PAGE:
#!/usr/bin/python -u import os, pwd import paho.mqtt.client as mqtt import broadlink def on_connect(client, userdata, flags, rc): print "connected" def on_message(client, userdata, msg): print msg.topic, msg.payload def on_send(client, userdata, msg): print devices, msg.payload try: if devices and len(devices): devices.send_data(msg.payload.decode('hex')) except Exception as e: print e def run(): c = mqtt.Client("mqtt_ir") c.on_connect = on_connect c.on_message = on_message c.connect("localhost") c.subscribe([("broadlink/#",0)]) c.message_callback_add("broadlink/send", on_send) c.loop_forever() if __name__ == '__main__': devices = broadlink.discover(timeout=5) if devices and len(devices): devices.auth() print devices else: print "no Broadlink devices" run()
However, this only provides part of the solution–in order to control things, you need to be aware of their state, so I ended up spending a good deal of time trying to figure out how to cope with some fairly simple notions, such as detecting whether the TV is on.
As it turned out, that bit was relatively easy, since I have a Chromecast plugged into it:
However, turning Chromecast state into TV state and tying it to IR commands gets hairy fairly quickly:
In the end, though, it’s a lot simpler to just ignore current state and do some tricks with the IR codes (avoiding power on/off toggles and sending out, for instance, HDMI input select codes to force power on).
HomeBridge Can Be Unnacountably Slow
Every now and then Siri complains that an accessory isn’t responding, or the Home App on my iPhone effectively locks up with every accessory displaying an “Updating…” message.
At first I thought this was because I had my iPad set as the Home Hub and it had trouble connecting to HomeBridge, since everything would go back to normal after a minute or so. However, after a few months, it was obvious that relying on my iPad for scheduling wasn’t the way to go, so I caved in and got a new Apple TV 4K.
Response times have improved, but the unnacountable pauses are still there, and I’ve noticed that only HomeBridge accessories lock up–the ones I have bridged through Node-RED respond immediately, so I’m starting to think about replacing HomeBridge itself (which isn’t going to be easy).
A Note On Security
One of the hassles about modern home automation is that nobody seems to have designed it with basic security principles in mind, and everyone assumes you’re running everything atop your home Wi-Fi network in the clear (or with otherwise elementary security precautions), or that you’re OK with having a device you don’t really control inside your LAN, exposing control points to the Internet–which is an iffy proposition even if they’re “secured” with SSL or use outbound connections (buffer overflows in embedded devices are a dime a dozen, and can you really trust every manufacturer to have top notch security?).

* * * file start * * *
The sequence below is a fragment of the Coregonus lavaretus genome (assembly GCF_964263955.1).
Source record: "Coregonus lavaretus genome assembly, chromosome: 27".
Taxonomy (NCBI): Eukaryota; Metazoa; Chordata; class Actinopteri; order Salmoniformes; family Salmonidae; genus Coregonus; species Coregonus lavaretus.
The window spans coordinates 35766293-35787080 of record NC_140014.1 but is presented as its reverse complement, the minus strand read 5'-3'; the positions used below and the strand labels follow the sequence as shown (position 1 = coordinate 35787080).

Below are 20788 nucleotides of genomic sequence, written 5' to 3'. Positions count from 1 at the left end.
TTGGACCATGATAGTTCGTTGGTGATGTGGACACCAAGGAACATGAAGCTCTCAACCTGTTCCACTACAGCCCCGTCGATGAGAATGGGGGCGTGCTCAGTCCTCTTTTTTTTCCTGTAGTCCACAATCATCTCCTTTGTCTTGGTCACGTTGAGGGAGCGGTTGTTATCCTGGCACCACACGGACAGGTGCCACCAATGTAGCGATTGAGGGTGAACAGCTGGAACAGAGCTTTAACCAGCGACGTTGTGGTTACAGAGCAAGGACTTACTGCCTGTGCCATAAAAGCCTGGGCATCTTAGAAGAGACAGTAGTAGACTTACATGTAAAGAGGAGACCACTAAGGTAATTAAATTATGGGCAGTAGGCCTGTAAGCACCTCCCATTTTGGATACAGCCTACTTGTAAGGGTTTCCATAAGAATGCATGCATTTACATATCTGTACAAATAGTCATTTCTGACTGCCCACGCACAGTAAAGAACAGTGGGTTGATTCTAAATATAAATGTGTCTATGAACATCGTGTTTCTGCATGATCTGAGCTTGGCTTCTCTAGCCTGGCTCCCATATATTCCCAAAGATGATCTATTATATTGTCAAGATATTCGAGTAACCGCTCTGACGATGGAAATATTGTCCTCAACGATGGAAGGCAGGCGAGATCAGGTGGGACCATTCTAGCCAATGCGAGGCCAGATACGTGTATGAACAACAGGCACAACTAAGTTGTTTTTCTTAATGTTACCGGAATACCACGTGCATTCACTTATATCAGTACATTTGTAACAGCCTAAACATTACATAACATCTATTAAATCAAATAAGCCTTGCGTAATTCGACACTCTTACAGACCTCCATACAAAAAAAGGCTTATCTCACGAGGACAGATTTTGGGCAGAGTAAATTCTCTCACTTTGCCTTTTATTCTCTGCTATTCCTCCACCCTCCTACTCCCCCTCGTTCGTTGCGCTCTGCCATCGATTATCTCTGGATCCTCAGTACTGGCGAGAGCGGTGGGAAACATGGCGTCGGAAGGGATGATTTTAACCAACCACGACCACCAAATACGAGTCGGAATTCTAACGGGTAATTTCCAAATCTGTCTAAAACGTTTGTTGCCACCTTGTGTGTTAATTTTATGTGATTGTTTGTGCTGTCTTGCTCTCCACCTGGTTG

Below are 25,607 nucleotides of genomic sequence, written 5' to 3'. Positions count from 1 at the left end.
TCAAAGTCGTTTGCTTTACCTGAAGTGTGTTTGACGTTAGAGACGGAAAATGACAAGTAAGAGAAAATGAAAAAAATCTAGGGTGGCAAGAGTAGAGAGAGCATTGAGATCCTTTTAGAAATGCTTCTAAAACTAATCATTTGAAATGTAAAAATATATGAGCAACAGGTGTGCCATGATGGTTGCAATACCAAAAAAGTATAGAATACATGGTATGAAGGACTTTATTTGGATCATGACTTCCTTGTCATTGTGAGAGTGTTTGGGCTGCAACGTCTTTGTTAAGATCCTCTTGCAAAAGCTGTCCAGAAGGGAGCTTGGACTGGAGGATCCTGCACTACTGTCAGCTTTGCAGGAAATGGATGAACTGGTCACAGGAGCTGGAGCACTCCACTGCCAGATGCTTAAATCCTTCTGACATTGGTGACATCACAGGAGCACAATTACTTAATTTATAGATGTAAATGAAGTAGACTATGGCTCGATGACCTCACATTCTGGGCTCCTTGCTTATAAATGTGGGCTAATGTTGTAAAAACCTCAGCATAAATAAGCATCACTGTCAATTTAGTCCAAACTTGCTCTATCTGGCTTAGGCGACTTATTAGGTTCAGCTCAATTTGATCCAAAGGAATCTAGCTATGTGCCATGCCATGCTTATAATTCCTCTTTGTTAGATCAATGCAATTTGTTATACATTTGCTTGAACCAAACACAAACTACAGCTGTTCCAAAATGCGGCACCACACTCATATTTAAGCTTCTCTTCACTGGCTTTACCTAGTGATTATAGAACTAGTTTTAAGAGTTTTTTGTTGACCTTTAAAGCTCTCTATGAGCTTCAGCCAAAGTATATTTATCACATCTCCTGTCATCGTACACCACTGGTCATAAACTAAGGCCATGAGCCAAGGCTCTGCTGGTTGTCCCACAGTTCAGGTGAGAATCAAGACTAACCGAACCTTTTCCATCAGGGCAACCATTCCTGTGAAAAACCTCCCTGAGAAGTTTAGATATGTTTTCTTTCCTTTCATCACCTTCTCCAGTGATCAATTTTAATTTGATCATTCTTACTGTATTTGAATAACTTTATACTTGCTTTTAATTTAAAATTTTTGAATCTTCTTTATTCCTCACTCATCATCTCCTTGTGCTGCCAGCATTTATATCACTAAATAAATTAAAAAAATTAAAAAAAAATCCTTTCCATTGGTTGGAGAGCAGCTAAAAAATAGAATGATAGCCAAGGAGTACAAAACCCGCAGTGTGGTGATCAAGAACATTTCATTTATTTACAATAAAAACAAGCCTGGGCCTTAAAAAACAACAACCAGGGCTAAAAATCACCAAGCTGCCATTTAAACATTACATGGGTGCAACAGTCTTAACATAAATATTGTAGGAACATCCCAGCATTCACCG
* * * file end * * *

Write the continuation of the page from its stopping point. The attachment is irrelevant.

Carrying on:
I started out running devices on our family SSID for debugging purposes, but I’m fast reaching the point where it makes sense to move the whole shebang to a dedicated Raspberry Pi 3 that sits on both the wired LAN and a dedicated SSID for IoT. It’ll take a while, though.
Finally, a FAQ of sorts–everyone who saw the original post asked me if I was looking into power measurements, and the answer is… well, not really, or at least not using these devices.
I’ve been looking into measuring overall wattage, but since all the electricity conduits and breakers are sealed, I can’t use a split-core clamp sensor (there’s no way for me to get at a single wire), and my meters are quite dated–I have two, which seem to be contemporaries, and they are both of the rotary digits/spinning disk variety, so there’s no nice, easy to get to blinking LED or any sort of digital interface).
So I’m doing it the hard way–I stuck a Raspberry Pi Zero in front of the meter, tweaked the camera lens for close range (just rotate the lens carefully with needlenose pliers) and have been playing with OpenCV and Azure Cognitive Services since November or so:
It “works”, but not reliably enough due to the rotary digits, and I’ve yet to spend the time to train a dedicated digit recognizer–I gathered a nice, fat training set and started on it, but I ran out of time around Christmas and ended up passing the images to a friend for him to put together a demo, but it’s apparently really hard to get past 80% accuracy on this kind of meter reading, so I’m looking at other options.
And that’s all for this week.
I suspect I’ll eventually churn out another of these behemoth posts in a few months (probably concerning the nitty-gritty details of how I ripped out everything and rebuilt it in a slightly saner fashion), but this will have to do for now.